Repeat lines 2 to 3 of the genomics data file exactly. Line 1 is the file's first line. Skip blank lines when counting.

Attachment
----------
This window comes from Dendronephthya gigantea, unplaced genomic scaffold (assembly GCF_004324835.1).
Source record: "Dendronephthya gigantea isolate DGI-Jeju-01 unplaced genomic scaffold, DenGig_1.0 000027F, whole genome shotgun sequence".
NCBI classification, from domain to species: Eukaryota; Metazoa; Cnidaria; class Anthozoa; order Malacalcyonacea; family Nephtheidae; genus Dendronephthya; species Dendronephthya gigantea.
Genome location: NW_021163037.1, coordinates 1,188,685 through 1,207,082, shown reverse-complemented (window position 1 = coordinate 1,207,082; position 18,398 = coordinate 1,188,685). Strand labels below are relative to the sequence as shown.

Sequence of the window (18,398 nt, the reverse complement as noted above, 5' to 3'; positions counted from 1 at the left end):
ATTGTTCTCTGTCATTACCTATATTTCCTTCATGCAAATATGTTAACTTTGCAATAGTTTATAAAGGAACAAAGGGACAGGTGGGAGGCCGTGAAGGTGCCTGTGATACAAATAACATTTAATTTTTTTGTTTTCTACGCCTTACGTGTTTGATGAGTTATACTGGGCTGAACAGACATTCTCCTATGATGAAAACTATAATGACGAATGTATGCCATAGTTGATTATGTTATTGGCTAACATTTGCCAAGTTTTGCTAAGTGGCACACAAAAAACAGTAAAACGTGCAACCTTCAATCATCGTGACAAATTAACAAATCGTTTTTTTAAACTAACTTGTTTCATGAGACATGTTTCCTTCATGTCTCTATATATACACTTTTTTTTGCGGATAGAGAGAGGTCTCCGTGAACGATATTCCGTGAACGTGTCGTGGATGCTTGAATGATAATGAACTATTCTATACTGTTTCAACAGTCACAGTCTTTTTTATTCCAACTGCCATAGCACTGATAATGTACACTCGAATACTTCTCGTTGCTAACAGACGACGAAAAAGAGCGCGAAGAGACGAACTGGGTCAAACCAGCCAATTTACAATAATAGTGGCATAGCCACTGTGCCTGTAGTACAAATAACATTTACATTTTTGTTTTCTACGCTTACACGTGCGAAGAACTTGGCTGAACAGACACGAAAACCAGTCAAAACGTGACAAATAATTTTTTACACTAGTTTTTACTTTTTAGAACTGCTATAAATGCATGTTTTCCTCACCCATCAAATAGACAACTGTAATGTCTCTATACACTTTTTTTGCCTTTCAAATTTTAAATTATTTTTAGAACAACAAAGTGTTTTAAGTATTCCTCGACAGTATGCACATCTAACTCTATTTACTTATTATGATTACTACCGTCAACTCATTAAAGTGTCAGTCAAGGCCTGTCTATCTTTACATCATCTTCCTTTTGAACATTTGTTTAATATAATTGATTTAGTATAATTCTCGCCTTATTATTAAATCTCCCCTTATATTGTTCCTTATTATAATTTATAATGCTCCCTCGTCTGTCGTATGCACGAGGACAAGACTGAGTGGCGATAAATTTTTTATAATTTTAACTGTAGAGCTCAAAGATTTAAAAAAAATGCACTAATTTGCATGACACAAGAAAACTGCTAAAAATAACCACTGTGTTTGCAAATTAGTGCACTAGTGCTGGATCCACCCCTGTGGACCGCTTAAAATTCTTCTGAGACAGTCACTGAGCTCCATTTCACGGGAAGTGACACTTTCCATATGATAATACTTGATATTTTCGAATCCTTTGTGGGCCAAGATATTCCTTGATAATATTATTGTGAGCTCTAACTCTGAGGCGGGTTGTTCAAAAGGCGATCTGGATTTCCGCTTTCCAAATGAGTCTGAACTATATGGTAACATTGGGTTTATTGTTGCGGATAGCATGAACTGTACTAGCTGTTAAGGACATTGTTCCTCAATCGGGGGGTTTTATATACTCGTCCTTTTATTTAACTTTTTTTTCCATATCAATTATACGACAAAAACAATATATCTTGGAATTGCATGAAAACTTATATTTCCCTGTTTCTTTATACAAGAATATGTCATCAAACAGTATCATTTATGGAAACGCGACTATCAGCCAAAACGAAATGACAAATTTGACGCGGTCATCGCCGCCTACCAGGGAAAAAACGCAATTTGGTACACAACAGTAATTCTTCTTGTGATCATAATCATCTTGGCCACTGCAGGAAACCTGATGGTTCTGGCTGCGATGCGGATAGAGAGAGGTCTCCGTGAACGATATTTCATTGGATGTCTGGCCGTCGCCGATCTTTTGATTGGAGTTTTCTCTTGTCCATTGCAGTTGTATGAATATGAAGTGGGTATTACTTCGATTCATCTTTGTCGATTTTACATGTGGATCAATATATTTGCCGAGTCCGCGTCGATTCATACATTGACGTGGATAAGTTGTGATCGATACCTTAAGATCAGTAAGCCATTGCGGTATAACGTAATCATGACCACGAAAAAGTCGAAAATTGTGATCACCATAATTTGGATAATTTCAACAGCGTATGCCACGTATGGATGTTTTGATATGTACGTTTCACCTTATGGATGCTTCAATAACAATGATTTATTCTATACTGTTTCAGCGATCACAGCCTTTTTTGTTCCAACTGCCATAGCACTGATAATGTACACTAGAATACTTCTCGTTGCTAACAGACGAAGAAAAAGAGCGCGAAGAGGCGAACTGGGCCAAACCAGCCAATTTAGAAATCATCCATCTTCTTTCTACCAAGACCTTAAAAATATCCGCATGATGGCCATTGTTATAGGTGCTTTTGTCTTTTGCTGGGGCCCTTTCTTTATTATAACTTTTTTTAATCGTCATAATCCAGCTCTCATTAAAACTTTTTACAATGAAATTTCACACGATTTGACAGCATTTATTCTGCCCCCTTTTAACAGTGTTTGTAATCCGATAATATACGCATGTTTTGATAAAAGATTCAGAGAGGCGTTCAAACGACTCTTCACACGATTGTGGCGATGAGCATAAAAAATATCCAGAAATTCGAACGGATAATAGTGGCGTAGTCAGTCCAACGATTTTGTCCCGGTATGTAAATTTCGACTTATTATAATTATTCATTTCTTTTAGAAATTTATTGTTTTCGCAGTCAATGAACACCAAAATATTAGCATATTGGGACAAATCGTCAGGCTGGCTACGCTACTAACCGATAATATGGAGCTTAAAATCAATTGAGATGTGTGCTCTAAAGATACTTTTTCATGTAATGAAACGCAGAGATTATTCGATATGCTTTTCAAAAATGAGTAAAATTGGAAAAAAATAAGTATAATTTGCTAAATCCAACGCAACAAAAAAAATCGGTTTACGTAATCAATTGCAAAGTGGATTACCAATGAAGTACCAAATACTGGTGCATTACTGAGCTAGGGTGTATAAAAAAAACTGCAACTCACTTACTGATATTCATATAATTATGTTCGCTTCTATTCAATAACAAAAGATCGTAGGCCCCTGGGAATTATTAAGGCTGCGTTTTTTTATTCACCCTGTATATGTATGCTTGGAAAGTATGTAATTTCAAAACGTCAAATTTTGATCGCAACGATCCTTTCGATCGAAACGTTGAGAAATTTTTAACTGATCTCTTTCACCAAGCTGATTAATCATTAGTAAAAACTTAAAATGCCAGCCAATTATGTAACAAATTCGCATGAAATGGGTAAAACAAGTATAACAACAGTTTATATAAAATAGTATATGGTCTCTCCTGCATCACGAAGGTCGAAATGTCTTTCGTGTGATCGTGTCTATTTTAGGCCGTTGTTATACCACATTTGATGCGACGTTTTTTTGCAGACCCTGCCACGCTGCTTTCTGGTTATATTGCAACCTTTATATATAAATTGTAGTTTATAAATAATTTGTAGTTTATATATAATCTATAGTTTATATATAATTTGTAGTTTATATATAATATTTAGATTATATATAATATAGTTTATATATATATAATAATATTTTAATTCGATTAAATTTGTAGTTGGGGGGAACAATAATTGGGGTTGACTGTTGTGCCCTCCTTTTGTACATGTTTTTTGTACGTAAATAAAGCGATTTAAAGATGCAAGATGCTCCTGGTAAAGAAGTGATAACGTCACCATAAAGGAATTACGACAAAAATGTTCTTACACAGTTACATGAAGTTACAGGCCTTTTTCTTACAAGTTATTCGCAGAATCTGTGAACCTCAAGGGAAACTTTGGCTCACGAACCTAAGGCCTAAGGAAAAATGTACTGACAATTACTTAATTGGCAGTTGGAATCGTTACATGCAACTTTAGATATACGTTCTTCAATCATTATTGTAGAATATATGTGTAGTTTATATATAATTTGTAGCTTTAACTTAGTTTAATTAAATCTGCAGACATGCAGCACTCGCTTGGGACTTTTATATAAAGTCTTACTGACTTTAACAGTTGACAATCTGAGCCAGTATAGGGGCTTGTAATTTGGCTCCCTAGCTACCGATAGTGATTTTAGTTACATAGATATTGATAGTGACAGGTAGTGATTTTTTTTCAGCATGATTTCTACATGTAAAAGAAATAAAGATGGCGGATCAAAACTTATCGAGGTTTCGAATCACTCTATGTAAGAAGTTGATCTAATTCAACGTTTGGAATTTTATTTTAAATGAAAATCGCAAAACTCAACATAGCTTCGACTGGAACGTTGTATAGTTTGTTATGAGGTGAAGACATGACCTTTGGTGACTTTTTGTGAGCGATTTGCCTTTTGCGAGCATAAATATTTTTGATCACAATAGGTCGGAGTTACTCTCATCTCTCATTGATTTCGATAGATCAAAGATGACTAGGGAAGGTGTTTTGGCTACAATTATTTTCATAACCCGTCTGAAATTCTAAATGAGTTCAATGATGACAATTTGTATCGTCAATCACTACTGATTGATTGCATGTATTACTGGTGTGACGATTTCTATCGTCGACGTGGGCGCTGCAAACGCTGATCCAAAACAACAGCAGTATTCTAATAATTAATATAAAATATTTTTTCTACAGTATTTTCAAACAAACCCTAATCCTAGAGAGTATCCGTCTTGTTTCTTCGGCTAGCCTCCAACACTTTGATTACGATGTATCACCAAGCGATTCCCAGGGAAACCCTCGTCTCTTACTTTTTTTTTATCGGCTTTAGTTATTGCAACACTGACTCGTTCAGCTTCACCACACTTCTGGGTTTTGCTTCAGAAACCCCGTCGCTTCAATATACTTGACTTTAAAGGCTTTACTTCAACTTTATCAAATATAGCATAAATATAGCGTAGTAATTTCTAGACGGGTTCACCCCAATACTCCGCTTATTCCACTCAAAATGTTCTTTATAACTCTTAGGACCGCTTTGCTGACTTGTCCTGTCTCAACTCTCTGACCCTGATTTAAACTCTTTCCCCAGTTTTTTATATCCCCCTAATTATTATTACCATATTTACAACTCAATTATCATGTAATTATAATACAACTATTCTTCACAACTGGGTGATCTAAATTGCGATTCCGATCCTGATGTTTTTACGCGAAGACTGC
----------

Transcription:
Source record: "Dendronephthya gigantea isolate DGI-Jeju-01 unplaced genomic scaffold, DenGig_1.0 000027F, whole genome shotgun sequence".
NCBI classification, from domain to species: Eukaryota; Metazoa; Cnidaria; class Anthozoa; order Malacalcyonacea; family Nephtheidae; genus Dendronephthya; species Dendronephthya gigantea.